The founder of Adopta un Abuelo sought a system to ease the isolation of the elderly while allowing them to pass on life lessons to young people

By Chris Welsch

Alberto Cabanes had a good job at the auditing firm KPMG in Madrid and was headed towards the kind of success you can measure in material things and good career prospects. But something was missing.

He was visiting his grandfather Clemente in a retirement home in his home town of Ciudad Real when he realised what that missing piece was.

Whenever he visited Clemente, another resident of the home would come to talk to him as well, and they’d become friends. “When you go to visit these places, you’re like a magnet,” Cabanes said. “People want to talk. This is how I met Bernardo.”

On this particular visit Bernardo said to Cabanes: “‘Alberto, I don’t have any sons. And so I don’t have any grandsons. My lifelong dream has been to have a grandson.’ And I said to him, ‘Don’t worry, because I am going to adopt you as my grandfather.’”

Cabanes said that he benefited so much from his visits to his grandfather and Bernardo, and he could see they felt the same way. That mutual benefit convinced him to research the possibility of building a business around the idea.

“We have a huge problem of isolation of the elderly,” Cabanes said. In trying to solve this problem, he could combine “profit with purpose and social impact.”

>@Adopta un Abuelo
Alberto Cabanes, left, and his “adopted” grandfather, Bernardo, at a retirement home in Ciudad Real, Spain. Cabanes’s company gives elderly people more social interaction. ©Adopta un Abuelo

“Democratising” companionship

“First I did some experiments. I wanted to validate the idea. I introduced my friend Verónica to an elderly woman named Rosario. And they loved each other, so I put out a big call to action [on the Internet] saying ‘Be A Volunteer!’ and I got hundreds of responses. So I knew it could work.”

Two and a half years ago, Cabanes quit his job at KPMG to focus on Adopta un Abuelo (basically, “Adopt a Grandpa”) full-time.

His goal is to “fully democratise” companionship, so that elderly people in retirement and care homes can have more social interaction, and just as importantly in his view, so that the young volunteers can learn from previous generations. “To me, these people aren’t elderly, they’re masters of life with a lot of knowledge and values to share.”

Cabanes has found considerable enthusiasm for his mission. Adopta un Abuelo is one of the winners in the EIB Institute's annual Social Innovation Tournament, which recognises and supports European social entrepreneurs whose primary purpose is to generate a social, ethical or environmental impact. And in February, Google awarded Adopta un Abuelo a fellowship that comes with office space in Madrid and research and other kinds of support. Cabanes works there with three employees, and in January added an office and an employee in Lisbon, making Portugal the first country other than Spain to have an active programme.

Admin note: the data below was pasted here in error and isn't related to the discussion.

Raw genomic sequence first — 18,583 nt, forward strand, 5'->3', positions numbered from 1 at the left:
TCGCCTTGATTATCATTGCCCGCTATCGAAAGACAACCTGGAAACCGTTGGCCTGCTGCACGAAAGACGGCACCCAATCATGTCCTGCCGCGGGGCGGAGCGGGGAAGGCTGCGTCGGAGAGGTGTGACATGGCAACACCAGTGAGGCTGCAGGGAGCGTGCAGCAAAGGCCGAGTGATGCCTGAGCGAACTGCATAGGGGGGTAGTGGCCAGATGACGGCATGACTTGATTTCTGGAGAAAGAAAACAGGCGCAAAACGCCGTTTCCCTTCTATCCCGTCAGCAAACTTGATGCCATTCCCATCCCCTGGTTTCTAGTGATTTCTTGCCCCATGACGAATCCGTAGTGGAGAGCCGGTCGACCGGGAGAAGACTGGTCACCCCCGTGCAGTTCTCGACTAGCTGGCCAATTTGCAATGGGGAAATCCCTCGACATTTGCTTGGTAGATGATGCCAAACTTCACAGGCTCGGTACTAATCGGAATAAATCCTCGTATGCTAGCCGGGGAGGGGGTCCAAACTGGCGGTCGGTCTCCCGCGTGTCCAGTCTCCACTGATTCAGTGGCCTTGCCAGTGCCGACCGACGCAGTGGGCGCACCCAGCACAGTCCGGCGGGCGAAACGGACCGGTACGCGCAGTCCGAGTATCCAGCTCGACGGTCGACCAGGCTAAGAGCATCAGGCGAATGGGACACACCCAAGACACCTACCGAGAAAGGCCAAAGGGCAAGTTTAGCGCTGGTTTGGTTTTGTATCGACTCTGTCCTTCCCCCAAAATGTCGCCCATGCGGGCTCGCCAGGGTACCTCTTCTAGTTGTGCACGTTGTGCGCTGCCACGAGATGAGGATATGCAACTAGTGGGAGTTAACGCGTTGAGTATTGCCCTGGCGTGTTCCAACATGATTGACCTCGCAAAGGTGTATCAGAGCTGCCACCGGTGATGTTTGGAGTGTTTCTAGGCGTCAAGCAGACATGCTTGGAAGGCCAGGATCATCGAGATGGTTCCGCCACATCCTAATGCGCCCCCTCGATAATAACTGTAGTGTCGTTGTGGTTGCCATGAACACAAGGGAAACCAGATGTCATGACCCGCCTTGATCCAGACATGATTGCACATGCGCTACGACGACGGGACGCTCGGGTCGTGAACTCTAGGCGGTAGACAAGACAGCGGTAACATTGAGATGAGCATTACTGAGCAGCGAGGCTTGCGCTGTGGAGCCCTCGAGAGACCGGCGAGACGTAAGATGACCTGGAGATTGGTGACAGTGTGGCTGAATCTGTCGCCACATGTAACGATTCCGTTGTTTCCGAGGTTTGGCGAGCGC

“Now we are in 35 cities,” he said. “We have 2,000 volunteers and more than 18,000 companionship hours provided. Our big problem now is getting more elderly people. We have about 12,000 young people from 12 countries who want to volunteer, so the next step is finding more care homes and signing agreements with them.”

Adopta un Abuelo’s business model was also the result of experimentation, according to Cabanes. At first he thought it made sense for the care homes to pay a fee to be connected with volunteers for their residents. But not enough care homes were willing or able to budget for the expense. So then he started asking the volunteers if they would be willing to pay.
“One hundred per cent of them said they would pay,” he said. Cabanes said he is still adjusting the fee. For now it is under €100 annually. Volunteers also get a phone app that helps Adopta un Abuelo supervise and support the relationship, a welcome kit, and training.

Creating new connections

Mai Vuong, 26, joined the Adopta un Abuelo network after learning about it on the Internet in February 2019, she said. An au pair and student from Hanoi who lives in Madrid, Vuong said that the idea of connecting with a Spanish grandmother appealed to her for many reasons.

“For one, it’s a way for me to practice Spanish; second, it’s a way to help someone, and I’m the type of person who likes to listen and learn from others,” she said.

She meets with her adopted abuela, Clara, and another volunteer each Tuesday for 90 minutes of conversation.

“She is so friendly, and she talks about her life and family,” Vuong said. “It helps me miss my grandmother and family a little less.”

Cabanes, who is 30, said that he’s happy to have found a sense of purpose with Adopta un Abuelo, and that is what drives him forward.

“I think in the ’80s and ’90s success was to have a car, a nice house, a really good position,” he said. “But in our generation it’s important to have a social impact. In my case to have success will be in 60 years when two volunteers adopt me as their grandfather so I can transmit the values and lessons I got from Bernardo to them. This is success in the 21st century.”